Abandoned Seebi quarry (coord. 2680.575/1291.800) in Schleitheim SH (Schalch 1916; Hofmann et al. 2000; Jordan et al. 2016) (Fig. 6).

Type region:

Klettgau area.

Reference localities:

Benken well (coord. 2690.990/1277.843), drilling metre 709.12–720.60 («Stubensandstein» in Nagra 2001), fully cored and conserved in the Nagra core shack (Kernlager).

Underlying strata:

Gruhalde Member, at rare places Gansingen Member (Nagel 1990).

Lower boundary:

Onset of coarse-grained sandstone or conglomerate, in some cases sandy dolomite over variegated marl, in most cases above an erosional discontinuity.

Overlying strata:

Gruhalde Member.

Upper boundary:

Reset of variegated marl over sandstone or sandy dolomite.

Subdivision:

No formal subdivision yet.

Occurrence:

Northeastern Switzerland.

Thickness:

1–10 m (correlated coarse sandstone or sandy dolomite occurrences with a thickness less than 1 m are taken as part of the Gruhalde Member).

Chronostratigr. Age:

Norian (DSK 2002, 2005; Kozur and Bachmann 2008).

Description:

Poorly sorted sandstones and conglomerates with predominantly polycrystalline quartz grains of volcanic, metamorphic or mylonitic origin, dolomite and clay pebbles, feldspar and, in most cases, calcitic matrix; dolomitic sandstones; and crumbly sandy dolomitised sulphcretes (Fig. 2).

Lateral Equivalents:

To the North and Northeast: middle part of the Löwenstein Formation of southern Germany (e.g. Etzold and Schweizer 2005; Geyer et al. 2011). To the South: coarse grained detritc layers («Grobdetritische Schichten», Frey 1968) of the Helvetic Quarten Formation.

Belchen member

Main characteristics

There was much confusion with the term «Rhät» or «Oberer Keuper» when it was used as a lithostratigraphic unit. Traditionally it included «Rhätsandstein» and «Rhätmergel». For most authors, the term «Rhätsandstein» is restricted to a light grey to light green middle- to coarse-grained (mostly) carbonate-free sandstone that becomes white and disintegrates to glistening sand when weathered. There is more confusion about the term «Rhätmergel». The most widespread description is dark marl overlaying or replacing «Rhätsandstein» laterally. Some authors like Achilles and Schlatter (1986) denied to address some specific occurrences as «Rhät», because their fossil record proved that they were not of Rhaetian but Norian age. However the German stratigraphic table (DSK 2002) dates the «Postera Sandstein» of the lower Exter Formation as Late Norian, while overlying «Contorta-Schichten» and «Triletes-Schichten» are of Rhaetian age.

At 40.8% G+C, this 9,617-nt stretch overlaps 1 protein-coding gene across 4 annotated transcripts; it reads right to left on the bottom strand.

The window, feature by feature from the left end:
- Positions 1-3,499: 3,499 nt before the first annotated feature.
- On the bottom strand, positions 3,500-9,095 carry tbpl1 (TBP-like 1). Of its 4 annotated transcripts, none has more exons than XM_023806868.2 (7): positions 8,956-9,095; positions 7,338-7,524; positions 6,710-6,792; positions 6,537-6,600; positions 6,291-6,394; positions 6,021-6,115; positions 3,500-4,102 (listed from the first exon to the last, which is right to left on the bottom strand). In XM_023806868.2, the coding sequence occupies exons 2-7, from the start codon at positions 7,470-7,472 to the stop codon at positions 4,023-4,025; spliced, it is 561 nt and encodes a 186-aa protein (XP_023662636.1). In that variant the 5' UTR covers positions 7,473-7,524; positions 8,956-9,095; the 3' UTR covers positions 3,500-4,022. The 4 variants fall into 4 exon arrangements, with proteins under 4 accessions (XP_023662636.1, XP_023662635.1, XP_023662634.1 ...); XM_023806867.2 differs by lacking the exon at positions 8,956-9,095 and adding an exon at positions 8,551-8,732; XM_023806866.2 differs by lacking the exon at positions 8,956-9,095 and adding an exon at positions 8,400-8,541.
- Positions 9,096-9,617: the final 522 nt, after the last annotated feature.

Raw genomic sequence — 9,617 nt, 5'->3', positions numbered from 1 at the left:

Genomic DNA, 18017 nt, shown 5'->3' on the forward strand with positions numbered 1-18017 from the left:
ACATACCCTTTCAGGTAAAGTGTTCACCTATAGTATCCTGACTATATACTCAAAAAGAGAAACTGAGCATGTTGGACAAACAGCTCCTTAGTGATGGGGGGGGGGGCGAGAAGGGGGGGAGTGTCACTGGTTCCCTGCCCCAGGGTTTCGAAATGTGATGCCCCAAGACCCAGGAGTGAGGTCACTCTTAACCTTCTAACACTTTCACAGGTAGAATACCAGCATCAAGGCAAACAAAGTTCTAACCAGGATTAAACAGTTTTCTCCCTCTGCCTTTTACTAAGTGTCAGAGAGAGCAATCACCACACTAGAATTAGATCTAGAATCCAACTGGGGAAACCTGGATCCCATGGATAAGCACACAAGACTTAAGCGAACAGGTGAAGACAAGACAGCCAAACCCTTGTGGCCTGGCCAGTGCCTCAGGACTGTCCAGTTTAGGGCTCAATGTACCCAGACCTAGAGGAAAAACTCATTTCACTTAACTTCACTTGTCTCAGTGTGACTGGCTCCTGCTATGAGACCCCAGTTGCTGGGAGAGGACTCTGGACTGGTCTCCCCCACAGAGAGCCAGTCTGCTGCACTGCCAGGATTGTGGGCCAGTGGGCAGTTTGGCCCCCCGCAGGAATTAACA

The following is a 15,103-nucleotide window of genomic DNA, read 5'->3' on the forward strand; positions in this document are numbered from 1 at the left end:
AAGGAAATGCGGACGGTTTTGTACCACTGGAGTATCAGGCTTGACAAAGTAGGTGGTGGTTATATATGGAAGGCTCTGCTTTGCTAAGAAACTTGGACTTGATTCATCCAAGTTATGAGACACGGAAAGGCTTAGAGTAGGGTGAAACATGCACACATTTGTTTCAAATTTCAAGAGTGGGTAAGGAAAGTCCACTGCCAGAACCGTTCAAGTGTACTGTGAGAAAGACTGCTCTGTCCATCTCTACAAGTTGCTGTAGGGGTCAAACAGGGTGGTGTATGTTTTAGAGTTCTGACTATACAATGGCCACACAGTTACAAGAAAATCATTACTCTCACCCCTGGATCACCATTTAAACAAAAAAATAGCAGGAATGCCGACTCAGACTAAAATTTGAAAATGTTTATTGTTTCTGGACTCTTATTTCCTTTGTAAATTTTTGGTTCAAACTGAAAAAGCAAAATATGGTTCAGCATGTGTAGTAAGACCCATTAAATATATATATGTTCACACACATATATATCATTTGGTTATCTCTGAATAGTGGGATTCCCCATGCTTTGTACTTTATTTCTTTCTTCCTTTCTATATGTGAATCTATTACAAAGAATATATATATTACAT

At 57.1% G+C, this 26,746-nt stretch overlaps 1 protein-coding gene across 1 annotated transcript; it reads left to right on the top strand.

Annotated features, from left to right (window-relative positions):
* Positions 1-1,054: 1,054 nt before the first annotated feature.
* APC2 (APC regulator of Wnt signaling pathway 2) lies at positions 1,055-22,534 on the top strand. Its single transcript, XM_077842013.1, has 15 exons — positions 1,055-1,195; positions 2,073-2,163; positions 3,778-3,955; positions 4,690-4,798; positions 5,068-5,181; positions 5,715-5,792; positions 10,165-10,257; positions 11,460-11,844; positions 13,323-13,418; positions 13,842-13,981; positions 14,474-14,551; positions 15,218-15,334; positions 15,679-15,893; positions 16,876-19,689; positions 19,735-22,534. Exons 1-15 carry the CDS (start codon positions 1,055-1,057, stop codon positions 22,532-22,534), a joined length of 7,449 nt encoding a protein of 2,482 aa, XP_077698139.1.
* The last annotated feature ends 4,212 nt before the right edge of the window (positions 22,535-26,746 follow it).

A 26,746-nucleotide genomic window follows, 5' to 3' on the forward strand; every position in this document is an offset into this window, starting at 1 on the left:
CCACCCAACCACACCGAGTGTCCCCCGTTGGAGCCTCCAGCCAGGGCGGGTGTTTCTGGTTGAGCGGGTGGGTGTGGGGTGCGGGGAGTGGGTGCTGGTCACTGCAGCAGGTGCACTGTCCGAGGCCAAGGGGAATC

The purely lithostratigraphic definition of the Belchen Member aims to bring such discussions to an end. The compilation of Erni (1910) and a detailed examination of the recent borehole findings show that the Belchen Member starts in almost all cases with a sandstone deposited above a more or less prominent erosion surface. Only in a few cases thin dark shale layers are reported at the base. In almost all cases the sandstone contains little to no carbonate and shows the typical pressure solution and syntaxial growth of quartz grains. The sandstone is followed by dark marl, which may include sand or silt layers similar to the basal sandy facies. Erosion during the latest Triassic or earliest Jurassic eliminated the Belchen Member in central northern Switzerland.

Type locality

Close to Erni’s key section («Rhätprofil bei P. 1015 nördlich Bölchen (=Belchen)»; Erni 1910), a new complete section has been excavated along a forest road near Chilchzimmersattel BL (Jordan et al. 2016) (Fig. 13). The section is overturned due to tectonic folding. There is some jointing with small offset, but correlation across these discontinuities is easy.

Fig. 13
figure13

Type section of the Belchen Member at Belchen/Chilchzimmersattel in Eptingen BL. Key see Fig. 4

The section starts within the Ergolz Member and includes also about 2–3 m of the Gansingen Member followed by 3 m of variegated marlstone representing the Gruhalde Member. The local facies corresponds best to the lower part of the Gruhalde type section. It is suggested that the moderate thickness of the member results from erosion prior to the deposition of the Belchen Member.